- Zineb Outnouna
The Challenges of Translating Humor
Translating humor is not the same as translating other contents. In addition to being skilled, knowledgeable, and experienced in both languages, the translator must be familiar with the cultural, political, social, and religious differences of both languages they are working with to ensure that the reader finds it funny. It's a tricky business with high chances of errors, especially when it comes to nuanced topics.
Here are the reasons why translating humor requires extreme caution:
The major challenge of translating humor is culture. Note that the translator not only needs to translate the words, but humor should have the desired effect after translation. Hence, the joke needs to make sense to the people who will read it. What might be funny and appropriate in one culture, might sound bizarre, offensive, and attacking in the other.
Creativity is another major issue. When you translate humor, you need to be creative so that your translation has the same effect on your readers as the original text had on its readers. The translator should not change the context of the message just to make readers laugh. Rather, the translator needs to be creative by staying within the boundaries that the author has created. It’s the only way to get the readers laughing while maintaining the integrity of the original text.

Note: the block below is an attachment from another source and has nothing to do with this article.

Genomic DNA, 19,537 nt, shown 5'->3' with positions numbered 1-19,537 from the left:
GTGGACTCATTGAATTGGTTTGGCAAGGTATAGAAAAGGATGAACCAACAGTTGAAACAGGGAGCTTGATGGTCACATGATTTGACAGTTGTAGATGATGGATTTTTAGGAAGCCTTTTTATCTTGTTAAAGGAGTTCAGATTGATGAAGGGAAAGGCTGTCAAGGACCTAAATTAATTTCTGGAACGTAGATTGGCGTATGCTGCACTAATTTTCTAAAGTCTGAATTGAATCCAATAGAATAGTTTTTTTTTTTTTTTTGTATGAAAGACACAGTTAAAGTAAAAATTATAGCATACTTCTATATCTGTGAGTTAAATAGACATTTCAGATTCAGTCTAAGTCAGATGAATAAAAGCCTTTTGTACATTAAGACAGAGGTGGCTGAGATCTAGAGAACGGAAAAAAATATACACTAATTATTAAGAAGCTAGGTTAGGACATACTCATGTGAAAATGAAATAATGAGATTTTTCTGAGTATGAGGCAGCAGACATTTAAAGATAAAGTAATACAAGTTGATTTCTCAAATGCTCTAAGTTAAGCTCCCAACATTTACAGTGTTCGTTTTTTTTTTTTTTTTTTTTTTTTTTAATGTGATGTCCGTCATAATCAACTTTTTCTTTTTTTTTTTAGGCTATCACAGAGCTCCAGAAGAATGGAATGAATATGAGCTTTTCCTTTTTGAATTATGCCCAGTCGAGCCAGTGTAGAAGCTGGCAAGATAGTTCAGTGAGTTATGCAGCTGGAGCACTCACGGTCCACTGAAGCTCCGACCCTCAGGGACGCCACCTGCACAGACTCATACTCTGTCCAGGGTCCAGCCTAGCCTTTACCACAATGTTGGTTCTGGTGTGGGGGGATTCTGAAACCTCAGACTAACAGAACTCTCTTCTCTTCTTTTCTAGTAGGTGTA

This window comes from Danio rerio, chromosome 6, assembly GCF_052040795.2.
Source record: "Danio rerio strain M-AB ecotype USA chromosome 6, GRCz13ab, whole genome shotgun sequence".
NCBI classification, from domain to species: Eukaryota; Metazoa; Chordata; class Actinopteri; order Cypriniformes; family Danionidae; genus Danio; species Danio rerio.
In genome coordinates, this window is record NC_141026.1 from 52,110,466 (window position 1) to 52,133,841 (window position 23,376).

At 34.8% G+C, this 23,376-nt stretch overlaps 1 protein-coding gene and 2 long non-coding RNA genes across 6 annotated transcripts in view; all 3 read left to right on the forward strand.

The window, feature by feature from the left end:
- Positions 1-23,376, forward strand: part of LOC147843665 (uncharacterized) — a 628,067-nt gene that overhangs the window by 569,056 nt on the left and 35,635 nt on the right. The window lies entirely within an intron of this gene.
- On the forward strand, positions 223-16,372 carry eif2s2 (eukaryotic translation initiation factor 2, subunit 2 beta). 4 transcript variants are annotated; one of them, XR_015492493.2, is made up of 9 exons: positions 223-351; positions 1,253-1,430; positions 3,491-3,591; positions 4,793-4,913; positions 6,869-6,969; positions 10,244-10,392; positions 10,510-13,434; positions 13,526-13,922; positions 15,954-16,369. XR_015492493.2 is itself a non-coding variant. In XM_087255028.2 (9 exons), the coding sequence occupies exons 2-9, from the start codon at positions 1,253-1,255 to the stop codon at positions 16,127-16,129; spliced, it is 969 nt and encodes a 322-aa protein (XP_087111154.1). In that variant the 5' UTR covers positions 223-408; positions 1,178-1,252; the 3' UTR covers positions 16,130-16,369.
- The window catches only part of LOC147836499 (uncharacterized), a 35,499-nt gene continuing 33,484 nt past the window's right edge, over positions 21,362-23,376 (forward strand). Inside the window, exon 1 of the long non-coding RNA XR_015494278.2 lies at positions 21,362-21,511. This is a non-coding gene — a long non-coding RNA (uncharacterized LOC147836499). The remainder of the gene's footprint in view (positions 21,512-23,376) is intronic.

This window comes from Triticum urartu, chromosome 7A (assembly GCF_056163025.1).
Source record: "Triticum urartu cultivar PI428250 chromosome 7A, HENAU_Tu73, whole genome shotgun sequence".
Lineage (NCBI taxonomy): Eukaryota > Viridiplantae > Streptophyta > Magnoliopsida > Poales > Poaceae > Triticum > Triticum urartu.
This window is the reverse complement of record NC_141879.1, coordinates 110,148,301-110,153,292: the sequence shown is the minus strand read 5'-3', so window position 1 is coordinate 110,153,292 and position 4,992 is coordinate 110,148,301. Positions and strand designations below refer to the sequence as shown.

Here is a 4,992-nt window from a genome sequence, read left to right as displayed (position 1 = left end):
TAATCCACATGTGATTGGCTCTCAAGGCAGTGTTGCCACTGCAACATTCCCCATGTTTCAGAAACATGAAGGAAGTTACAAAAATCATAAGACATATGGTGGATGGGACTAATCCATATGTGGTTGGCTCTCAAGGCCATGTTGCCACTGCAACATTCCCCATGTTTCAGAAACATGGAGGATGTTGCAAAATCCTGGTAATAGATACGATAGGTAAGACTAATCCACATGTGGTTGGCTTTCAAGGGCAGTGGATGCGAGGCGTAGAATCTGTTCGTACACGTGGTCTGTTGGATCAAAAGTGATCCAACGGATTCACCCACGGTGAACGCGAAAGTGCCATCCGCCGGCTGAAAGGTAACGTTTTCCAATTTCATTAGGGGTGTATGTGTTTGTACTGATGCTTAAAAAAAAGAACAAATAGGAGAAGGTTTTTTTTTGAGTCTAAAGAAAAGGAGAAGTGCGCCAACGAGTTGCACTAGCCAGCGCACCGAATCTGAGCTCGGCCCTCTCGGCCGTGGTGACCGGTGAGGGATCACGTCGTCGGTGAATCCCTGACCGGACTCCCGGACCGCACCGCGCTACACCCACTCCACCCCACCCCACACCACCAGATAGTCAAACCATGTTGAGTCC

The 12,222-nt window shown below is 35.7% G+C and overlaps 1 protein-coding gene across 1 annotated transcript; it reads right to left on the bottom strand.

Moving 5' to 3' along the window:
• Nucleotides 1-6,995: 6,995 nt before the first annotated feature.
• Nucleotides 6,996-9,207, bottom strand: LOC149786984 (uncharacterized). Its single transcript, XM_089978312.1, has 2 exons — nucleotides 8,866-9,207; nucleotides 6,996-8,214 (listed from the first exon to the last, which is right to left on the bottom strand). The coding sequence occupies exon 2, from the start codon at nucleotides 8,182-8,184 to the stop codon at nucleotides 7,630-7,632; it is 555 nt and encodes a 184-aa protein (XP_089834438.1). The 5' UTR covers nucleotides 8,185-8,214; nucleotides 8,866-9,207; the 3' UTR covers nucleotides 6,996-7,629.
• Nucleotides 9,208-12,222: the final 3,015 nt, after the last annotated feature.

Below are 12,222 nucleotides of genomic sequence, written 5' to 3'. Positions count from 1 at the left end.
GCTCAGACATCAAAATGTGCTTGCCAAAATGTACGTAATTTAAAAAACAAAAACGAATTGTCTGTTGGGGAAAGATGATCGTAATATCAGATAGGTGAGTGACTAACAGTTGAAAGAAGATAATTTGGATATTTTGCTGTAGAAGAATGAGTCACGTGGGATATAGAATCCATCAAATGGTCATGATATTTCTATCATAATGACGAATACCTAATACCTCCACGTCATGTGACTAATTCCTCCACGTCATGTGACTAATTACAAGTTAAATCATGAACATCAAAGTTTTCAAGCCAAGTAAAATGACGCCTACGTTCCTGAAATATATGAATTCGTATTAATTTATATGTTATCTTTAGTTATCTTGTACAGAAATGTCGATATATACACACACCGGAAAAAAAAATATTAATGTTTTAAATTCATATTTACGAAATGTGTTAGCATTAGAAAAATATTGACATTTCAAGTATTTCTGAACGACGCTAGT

In addition to culture and creativity, translating linguistically based humor is nearly impossible. This type of humor, although simple to understand, is very difficult to translate because the essence of the joke lies in wordplay, homographs, and homophones, which tend to disappear once translated into another language.
A translator needs to understand when they can translate a joke and when they can’t. This is a skill on its own. For instance, if an American author jokes about someone being Amish or Irish, translating it into Chinese won’t have the same effect. Even if you manage to use a Chinese equivalent of a concept like Amish, it won’t have the same effect. That’s because Chinese audiences won’t understand the background of the joke. So, it’s the translator’s responsibility to understand whether the translation of the joke is important, or it’s best leave out the humor in some areas and translate the rest.
In a nutshell, translating humor is tricky and requires a good understanding of both languages and cultures. If you want to translate your message, hire experts who can effectively convey the insight, knowledge, and nuance of the original text in an engaging way.